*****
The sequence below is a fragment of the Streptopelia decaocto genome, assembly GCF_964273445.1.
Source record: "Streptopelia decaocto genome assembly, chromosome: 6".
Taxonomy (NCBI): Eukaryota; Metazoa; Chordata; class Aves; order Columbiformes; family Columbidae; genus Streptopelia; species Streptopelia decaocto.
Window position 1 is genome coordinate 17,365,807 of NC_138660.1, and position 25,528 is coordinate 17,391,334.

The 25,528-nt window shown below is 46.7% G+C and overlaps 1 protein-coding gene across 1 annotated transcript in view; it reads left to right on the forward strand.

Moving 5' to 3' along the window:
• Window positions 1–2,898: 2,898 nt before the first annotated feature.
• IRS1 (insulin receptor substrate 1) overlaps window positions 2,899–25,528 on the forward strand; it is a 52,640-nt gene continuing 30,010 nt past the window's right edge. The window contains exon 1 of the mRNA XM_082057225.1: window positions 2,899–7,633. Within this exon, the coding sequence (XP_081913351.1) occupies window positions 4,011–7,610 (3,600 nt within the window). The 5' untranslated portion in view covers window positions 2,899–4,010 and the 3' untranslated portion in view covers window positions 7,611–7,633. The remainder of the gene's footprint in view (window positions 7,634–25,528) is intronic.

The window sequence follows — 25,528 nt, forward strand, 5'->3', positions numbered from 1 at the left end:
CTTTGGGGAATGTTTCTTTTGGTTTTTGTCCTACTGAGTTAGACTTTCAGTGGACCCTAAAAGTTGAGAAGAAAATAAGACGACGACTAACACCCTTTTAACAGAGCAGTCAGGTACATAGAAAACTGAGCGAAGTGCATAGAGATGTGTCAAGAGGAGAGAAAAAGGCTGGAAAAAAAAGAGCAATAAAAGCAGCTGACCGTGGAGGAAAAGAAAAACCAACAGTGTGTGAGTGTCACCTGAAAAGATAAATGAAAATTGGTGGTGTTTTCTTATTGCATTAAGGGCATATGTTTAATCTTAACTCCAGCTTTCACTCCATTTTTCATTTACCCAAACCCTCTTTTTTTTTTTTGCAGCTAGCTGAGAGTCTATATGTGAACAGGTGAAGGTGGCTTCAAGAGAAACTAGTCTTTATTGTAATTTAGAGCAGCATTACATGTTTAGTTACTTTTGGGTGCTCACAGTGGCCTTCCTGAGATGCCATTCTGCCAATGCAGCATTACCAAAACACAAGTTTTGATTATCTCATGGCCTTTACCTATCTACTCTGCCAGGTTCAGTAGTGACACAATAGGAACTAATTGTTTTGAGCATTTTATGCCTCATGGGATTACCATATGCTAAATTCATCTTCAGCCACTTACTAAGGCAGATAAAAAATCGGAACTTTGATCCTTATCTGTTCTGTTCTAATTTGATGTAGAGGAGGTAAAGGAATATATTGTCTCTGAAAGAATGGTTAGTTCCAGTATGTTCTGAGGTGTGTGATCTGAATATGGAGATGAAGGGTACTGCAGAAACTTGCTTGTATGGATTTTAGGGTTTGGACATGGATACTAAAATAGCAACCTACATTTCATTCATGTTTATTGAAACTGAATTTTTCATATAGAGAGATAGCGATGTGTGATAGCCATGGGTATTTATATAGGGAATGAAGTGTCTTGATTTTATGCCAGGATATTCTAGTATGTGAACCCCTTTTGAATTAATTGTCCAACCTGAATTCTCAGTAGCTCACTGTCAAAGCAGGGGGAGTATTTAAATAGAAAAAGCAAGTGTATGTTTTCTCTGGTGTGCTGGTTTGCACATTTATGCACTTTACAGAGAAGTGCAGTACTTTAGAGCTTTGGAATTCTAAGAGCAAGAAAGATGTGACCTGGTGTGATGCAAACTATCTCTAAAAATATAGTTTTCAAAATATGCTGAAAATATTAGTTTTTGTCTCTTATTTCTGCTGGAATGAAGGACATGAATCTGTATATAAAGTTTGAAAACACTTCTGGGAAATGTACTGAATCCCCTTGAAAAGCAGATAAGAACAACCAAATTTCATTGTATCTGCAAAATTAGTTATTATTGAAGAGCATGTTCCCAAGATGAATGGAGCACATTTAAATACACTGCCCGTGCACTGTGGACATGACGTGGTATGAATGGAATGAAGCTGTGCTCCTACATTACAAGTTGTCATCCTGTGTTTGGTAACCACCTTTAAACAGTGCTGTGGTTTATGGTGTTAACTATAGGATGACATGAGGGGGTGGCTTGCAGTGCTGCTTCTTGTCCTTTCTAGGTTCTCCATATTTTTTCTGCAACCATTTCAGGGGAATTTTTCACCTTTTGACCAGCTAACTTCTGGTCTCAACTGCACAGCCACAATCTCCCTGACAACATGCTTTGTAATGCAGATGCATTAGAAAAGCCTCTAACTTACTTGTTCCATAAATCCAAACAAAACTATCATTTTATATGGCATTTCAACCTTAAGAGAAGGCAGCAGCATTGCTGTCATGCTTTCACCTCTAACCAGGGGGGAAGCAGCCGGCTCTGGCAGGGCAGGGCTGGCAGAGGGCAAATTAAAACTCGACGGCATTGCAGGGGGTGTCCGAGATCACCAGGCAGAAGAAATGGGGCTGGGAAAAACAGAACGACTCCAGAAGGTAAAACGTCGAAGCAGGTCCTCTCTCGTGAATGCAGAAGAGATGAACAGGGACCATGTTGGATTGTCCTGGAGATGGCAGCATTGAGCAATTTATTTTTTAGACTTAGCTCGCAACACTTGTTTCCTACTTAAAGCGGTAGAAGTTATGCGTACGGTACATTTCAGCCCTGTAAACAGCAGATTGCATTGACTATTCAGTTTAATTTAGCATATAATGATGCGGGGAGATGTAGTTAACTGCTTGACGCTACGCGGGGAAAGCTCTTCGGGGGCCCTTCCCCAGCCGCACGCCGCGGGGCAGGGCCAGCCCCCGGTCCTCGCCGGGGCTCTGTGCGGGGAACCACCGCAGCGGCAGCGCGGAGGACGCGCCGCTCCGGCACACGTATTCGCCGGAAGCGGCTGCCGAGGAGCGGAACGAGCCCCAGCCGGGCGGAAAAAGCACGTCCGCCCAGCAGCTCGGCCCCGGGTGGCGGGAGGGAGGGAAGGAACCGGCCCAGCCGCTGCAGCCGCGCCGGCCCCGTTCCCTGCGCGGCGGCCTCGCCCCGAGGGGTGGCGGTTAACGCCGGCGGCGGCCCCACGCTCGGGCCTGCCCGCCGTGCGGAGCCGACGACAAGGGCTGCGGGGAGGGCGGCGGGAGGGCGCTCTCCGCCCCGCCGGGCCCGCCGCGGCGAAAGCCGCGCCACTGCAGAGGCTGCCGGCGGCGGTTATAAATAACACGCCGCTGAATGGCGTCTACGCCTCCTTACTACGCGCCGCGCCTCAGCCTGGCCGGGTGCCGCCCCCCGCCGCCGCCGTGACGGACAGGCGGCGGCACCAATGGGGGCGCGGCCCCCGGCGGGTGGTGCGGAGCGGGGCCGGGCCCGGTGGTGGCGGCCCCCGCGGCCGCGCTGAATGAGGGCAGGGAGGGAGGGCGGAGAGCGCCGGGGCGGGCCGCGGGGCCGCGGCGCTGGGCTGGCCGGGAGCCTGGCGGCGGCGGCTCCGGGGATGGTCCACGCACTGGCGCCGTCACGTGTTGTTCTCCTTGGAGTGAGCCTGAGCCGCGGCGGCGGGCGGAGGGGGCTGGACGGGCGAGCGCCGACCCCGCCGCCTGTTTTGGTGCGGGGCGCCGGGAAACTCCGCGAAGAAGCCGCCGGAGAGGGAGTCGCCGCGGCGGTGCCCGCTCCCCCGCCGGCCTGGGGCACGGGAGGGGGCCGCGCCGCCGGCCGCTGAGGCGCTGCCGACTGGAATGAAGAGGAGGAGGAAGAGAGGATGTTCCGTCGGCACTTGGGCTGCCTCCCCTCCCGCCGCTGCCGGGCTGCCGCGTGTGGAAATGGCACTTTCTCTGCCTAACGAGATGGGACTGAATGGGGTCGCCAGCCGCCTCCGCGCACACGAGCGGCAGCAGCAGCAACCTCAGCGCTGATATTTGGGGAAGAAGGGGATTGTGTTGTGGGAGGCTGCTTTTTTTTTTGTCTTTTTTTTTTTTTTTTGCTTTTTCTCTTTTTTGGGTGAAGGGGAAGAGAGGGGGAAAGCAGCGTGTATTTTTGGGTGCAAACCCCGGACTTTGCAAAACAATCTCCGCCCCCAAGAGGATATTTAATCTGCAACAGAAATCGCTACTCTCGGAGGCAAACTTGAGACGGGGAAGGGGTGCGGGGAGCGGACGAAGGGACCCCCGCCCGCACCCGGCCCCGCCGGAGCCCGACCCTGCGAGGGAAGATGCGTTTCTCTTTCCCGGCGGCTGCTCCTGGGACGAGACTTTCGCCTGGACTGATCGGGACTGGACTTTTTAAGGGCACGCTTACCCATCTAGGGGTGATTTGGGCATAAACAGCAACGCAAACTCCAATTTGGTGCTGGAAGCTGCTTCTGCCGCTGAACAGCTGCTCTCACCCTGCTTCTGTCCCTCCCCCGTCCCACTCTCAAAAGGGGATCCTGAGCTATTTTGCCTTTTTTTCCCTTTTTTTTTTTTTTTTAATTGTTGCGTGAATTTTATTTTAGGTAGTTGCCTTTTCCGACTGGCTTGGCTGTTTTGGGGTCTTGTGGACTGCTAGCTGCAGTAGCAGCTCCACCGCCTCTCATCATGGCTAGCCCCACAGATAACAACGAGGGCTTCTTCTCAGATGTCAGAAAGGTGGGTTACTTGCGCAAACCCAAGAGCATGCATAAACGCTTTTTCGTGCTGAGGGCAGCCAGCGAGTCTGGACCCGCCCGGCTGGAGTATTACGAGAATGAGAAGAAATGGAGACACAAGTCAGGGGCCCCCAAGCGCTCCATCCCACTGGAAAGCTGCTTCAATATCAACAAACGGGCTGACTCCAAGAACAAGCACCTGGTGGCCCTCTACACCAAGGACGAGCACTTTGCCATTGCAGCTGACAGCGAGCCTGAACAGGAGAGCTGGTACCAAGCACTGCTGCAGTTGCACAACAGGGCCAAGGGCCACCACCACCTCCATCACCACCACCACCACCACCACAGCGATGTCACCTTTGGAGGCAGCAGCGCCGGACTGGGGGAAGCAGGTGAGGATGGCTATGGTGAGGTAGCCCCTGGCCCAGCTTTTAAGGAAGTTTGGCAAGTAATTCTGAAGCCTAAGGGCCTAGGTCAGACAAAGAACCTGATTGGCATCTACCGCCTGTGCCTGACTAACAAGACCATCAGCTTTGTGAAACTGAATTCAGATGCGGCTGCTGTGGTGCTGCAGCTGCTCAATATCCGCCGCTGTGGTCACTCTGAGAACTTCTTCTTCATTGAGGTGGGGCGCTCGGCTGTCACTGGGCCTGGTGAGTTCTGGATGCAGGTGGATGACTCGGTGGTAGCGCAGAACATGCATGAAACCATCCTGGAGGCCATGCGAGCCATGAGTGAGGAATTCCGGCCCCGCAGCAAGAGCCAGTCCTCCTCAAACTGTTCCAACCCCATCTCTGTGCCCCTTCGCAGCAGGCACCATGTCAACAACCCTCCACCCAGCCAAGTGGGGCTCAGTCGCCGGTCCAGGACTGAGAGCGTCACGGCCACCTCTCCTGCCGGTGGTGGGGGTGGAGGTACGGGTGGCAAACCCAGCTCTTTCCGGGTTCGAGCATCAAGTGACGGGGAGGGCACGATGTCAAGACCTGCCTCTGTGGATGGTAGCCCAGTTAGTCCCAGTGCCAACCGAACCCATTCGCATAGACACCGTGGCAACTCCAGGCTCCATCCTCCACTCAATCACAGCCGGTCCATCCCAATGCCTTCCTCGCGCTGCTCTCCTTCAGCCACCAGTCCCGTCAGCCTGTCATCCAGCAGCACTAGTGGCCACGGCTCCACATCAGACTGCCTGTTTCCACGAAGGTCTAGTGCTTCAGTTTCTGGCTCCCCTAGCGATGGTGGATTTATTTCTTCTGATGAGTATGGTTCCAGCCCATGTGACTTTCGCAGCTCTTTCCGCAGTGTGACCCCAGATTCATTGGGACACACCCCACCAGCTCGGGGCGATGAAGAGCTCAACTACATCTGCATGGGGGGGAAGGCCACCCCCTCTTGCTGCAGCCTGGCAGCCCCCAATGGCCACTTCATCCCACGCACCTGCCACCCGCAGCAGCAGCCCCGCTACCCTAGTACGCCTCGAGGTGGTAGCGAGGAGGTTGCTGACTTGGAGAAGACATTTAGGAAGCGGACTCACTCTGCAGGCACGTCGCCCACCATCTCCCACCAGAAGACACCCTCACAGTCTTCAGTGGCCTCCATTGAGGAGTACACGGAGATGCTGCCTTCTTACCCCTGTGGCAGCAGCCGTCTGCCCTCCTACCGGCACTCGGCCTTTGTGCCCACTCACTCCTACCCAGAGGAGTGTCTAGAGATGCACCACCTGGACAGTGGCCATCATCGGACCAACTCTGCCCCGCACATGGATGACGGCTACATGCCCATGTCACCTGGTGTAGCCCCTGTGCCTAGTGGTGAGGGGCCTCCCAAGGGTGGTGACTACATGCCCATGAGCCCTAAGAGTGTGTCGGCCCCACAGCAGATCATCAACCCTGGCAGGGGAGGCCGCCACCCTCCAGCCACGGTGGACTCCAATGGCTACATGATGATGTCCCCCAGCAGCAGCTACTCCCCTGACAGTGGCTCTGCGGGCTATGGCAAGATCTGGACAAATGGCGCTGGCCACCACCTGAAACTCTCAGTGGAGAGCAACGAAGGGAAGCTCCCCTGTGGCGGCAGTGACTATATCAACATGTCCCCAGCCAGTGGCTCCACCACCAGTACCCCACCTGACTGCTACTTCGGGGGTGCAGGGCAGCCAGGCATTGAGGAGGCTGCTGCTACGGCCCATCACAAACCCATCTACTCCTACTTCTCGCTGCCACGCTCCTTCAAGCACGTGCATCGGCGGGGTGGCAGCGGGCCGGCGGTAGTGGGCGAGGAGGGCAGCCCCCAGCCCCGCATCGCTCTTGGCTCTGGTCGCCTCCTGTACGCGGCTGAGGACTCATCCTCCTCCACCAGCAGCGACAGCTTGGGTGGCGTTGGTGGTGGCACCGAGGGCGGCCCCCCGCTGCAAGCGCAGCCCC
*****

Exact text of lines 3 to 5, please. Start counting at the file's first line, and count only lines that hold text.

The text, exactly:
Taxonomy (NCBI): Eukaryota; Metazoa; Chordata; class Aves; order Columbiformes; family Columbidae; genus Streptopelia; species Streptopelia decaocto.
Window position 1 is genome coordinate 17,365,807 of NC_138660.1, and position 25,528 is coordinate 17,391,334.

The 25,528-nt window shown below is 46.7% G+C and overlaps 1 protein-coding gene across 1 annotated transcript in view; it reads left to right on the forward strand.